These words of hatred and condemnation have driven many of our brothers and sisters to suicide. Still others have sought to “change” their orientation through “ex-gay ministries” that cause far more psychological and spiritual damage. These words have prompted bullies of every stripe to taunt or physically assault LGBT people in school or on the streets.
Sticks and stones may break our bones, but words can be just as deadly. So, I completely understand our community’s temptation for verbal revenge, that yearning to feel the mouth burn of righteousness by giving as good as we get.
This, however, is not what God calls us to do. Jesus, too, had his detractors. The scribes and the Pharisees did all they could to discredit him, telling the crowds he was a blasphemer who wanted to tear down their religion and demolish the morality they had set in place for the masses.
How did Jesus respond? Well, there were instances where even Jesus indulged in the mouth burn of righteousness, calling his detractors hypocrites and vipers, but overall, his response was very consistent – he spoke words of love, he spoke words of peace, and he continued to live his life as he believed God called him to live.
This, too, is our calling. We are not called to respond with words of hatred or anger, no matter how good the mouth burn of righteousness feels. Instead, we are called to respond with respect – and as Jesus showed us – you can respectfully call someone a hypocrite or a viper, as long as you’re ready to back up those words with more words – and actions – that promote peace, love, equality and unity.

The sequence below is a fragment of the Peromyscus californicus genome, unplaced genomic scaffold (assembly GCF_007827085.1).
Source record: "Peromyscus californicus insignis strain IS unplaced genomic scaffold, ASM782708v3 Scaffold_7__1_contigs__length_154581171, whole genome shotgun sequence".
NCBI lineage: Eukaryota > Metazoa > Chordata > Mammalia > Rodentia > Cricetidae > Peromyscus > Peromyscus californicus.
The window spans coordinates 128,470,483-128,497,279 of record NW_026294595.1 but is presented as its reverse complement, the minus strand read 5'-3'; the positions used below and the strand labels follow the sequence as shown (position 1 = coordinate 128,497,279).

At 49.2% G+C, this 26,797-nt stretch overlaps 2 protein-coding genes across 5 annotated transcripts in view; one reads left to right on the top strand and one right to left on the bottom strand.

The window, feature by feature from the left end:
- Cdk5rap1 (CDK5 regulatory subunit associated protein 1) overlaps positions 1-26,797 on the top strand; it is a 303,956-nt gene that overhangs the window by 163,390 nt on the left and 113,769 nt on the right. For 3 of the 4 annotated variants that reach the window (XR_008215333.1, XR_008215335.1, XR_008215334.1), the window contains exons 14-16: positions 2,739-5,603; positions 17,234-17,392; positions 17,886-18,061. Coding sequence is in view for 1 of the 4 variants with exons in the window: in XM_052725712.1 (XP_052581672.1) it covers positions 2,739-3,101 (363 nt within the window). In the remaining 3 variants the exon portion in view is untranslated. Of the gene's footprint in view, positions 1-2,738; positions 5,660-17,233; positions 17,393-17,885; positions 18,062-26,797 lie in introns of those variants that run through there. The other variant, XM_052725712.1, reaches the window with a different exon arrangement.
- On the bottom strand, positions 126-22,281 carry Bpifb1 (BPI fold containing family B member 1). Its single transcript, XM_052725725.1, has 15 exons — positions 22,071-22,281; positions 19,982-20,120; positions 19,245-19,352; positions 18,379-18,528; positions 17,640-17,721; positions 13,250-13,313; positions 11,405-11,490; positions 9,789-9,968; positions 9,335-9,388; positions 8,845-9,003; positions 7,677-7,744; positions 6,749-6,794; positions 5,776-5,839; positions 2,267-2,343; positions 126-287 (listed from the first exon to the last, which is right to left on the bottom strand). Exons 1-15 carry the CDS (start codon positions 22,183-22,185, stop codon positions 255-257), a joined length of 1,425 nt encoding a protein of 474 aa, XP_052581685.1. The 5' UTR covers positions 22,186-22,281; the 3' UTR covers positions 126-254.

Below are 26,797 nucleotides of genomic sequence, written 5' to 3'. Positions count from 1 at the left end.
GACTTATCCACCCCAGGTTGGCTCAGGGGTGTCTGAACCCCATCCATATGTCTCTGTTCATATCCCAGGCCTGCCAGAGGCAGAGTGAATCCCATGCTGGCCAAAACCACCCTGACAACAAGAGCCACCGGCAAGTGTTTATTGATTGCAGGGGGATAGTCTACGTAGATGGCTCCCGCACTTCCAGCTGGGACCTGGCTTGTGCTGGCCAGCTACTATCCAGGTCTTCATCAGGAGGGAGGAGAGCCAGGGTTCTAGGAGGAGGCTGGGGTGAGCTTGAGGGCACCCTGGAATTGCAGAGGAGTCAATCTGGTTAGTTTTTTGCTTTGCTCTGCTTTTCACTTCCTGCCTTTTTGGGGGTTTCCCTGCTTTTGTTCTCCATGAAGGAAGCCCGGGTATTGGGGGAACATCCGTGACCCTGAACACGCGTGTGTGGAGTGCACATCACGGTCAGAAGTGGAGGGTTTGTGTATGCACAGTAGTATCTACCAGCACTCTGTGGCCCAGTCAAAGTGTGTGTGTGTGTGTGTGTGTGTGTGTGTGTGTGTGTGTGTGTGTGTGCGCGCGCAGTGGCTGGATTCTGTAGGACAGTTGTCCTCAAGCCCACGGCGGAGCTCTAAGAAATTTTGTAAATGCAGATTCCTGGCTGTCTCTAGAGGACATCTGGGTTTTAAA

In that same discourse to the scribes and the Pharisees in Matthew 12:34-37, Jesus gave them a warning about words. It’s one we would do well to heed today:
For out of the abundance of the heart the mouth speaks. The good person brings good things out of a good treasure, and the evil person brings evil things out of an evil treasure. I tell you, on the day of judgment you will have to give an account for every careless word you utter; for by your words you will be justified, and by your words you will be condemned.
God judges us by our words, and those who have spoken hateful and bigoted words against the LGBT community will have to account for those words one day. Let us, my brothers and sisters, resist the temptation to feel that mouth burn of righteousness. Let us watch what we say to those who speak hate to us and about us. Refuse to let them bait us into speaking words that condemn no one but us.
Instead of responding to hateful words with still more hateful words, let us insist on speaking nothing but words of peace, words of love and words of mercy. Do not let the hurtful words of our opponents affect you. Instead, continue to speak words of justice, words of equality, and words of equity into this world. Those who need to hear them will take heed and the tongues that are on fire with words of love, and the lives that are on fire with unconditional love for everyone, will ultimately win.
Whosoever founder and Editor Emeritus Rev. Candace Chellew is the author of Bulletproof Faith: A Spiritual Survival Guide for Gay and Lesbian Christians. She earned her masters of theological studies at Emory University’s Candler School of Theology, was ordained in December 2003, and trained as a spiritual director through the Omega Point program of the Episcopal Diocese of Atlanta. She serves as the spiritual director of Jubilee! Circle in Columbia, S.C., and blogs at Motley Mystic.